LIVING IN PLACE
A THOUGHTFUL DESIGN AGING
FOR EVERY SEASON OF LIFE
Architectural design professional Adam Gibson explains the importance of making homes more comfortable and accessible to everyone, regardless of age or ability.
HOW IS “LIVING IN PLACE” DIFFERENT FROM “AGING IN PLACE”? “Aging in Place” concepts are focused on people who want to remain in their homes as they age. The type of design I do has a more in-depth coverage of people’s needs. “Living in Place” is a more comprehensive type of design. It’s about making all homes accessible, comfortable and safe for everyone. There’s even an institute dedicated to the practice, called The Living In Place Institute.
HOW DID YOU GET INTERESTED IN THE CONCEPT OF LIVING IN PLACE? For the last 20 years, a lot of my focus has been on kitchen and bath design. I moved into full-scale architectural design about 10 years ago and initially concentrated on Aging in Place concepts. Then I started realizing that I knew a lot of families who had unique, specific needs. I worked with one family who had an autistic child. I also worked with an individual who had vertigo and needed a horizon line to keep herself upright.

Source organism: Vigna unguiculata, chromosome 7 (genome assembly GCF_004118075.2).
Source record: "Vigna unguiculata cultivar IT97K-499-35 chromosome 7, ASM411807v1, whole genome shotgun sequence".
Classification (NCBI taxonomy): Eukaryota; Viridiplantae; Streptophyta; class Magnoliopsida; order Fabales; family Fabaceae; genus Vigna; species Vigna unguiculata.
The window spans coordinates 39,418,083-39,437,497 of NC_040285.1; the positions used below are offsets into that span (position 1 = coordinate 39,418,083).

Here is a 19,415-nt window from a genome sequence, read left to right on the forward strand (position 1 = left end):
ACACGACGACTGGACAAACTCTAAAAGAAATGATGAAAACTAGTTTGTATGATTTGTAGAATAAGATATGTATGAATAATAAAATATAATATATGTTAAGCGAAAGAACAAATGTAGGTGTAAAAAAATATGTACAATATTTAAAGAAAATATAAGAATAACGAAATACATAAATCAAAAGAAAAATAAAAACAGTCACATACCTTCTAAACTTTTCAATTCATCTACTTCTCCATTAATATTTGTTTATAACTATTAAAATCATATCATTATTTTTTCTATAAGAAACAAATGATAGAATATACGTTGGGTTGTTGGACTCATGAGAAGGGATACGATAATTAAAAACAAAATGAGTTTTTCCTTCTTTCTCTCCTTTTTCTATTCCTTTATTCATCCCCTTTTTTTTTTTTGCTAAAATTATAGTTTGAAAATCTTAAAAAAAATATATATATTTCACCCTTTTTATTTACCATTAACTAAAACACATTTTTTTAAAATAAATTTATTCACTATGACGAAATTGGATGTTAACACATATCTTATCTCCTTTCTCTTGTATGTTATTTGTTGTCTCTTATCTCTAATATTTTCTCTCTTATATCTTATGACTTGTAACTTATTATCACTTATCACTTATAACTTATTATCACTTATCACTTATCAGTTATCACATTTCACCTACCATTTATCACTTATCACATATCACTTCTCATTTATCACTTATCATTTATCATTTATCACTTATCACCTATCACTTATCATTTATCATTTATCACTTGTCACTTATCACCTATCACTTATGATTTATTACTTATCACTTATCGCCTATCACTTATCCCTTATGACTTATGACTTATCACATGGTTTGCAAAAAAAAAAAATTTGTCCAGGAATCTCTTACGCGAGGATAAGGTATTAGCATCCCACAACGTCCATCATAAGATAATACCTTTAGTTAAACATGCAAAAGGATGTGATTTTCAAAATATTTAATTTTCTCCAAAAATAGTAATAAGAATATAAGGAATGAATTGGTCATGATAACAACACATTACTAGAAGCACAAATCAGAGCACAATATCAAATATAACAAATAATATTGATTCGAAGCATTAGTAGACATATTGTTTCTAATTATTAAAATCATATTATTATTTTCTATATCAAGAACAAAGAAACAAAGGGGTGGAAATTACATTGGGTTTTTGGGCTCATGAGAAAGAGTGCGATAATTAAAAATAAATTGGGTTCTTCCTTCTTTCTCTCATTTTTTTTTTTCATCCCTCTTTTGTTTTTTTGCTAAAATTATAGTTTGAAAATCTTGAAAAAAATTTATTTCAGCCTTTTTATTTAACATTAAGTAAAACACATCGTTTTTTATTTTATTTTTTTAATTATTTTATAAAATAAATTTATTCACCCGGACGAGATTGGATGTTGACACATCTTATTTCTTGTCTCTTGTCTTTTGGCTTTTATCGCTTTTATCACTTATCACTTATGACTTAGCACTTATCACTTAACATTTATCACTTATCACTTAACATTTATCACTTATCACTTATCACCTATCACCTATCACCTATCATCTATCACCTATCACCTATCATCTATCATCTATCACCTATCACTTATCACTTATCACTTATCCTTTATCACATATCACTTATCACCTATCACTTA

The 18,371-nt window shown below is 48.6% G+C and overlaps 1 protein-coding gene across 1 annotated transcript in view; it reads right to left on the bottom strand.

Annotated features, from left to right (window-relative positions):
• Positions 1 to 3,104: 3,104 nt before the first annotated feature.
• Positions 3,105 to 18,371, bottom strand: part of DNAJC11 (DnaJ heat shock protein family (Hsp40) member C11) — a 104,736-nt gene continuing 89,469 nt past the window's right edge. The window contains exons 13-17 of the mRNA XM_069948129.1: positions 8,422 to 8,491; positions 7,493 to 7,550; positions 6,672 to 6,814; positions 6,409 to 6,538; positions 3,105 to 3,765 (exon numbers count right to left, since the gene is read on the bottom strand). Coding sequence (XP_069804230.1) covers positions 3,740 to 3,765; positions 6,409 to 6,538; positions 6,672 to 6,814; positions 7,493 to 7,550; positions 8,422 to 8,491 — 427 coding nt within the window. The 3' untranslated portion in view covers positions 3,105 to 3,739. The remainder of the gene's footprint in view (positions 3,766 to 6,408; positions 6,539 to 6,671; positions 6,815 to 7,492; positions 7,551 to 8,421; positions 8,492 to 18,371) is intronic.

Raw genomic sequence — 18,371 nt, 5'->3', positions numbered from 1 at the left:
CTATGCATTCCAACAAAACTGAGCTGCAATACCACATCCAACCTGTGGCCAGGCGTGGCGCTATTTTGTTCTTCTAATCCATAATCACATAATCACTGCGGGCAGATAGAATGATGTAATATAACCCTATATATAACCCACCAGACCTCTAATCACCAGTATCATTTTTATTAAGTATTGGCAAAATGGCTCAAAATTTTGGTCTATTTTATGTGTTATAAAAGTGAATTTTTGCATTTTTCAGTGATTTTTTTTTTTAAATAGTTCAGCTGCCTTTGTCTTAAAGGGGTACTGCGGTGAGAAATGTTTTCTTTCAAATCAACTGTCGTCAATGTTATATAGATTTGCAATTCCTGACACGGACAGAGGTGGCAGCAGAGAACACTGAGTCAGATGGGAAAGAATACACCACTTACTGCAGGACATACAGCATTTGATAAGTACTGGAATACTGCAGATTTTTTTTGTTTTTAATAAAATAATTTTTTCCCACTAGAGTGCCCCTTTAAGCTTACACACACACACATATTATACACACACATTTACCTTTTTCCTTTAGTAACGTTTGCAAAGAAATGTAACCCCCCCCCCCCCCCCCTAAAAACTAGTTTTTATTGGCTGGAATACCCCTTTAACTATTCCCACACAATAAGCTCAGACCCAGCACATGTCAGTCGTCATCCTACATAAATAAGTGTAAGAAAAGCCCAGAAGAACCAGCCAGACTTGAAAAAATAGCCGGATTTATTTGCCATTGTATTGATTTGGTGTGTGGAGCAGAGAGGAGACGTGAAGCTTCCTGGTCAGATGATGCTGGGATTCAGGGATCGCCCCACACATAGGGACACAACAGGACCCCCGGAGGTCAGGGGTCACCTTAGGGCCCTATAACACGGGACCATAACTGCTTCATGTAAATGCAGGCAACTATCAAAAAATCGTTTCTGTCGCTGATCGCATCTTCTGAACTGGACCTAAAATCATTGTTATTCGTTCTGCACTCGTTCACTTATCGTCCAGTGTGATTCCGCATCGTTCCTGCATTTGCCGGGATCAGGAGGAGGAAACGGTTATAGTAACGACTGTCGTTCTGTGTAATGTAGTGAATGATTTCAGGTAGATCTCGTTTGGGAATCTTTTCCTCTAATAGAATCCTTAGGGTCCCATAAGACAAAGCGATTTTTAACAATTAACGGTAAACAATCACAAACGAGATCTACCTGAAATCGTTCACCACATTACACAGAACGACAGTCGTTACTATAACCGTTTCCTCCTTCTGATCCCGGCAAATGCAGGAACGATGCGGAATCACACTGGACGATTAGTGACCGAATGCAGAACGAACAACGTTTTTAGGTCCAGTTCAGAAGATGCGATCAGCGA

HOW WOULD YOU DESIGN A BATHROOM TO SUPPORT THE IDEA OF “LIVING IN PLACE”? For the client who had vertigo, I designed a shower that has a horizon line – a row of accent tiles – five feet off the floor. Because those tiles were a different texture and color than the rest, she remained upright without having to hold on for dear life. I also design towel bars to be actual grab bars. (How many people have had their child pull a towel bar out of the wall?) These are designed to hold up to 250 pounds, and they’re so decorative that you can’t tell it’s not a towel bar.
RECHARGE THE ENERGY IN YOUR HOME + COMMIT TO CULINARY DELIGHT + REFRESH AND RENEW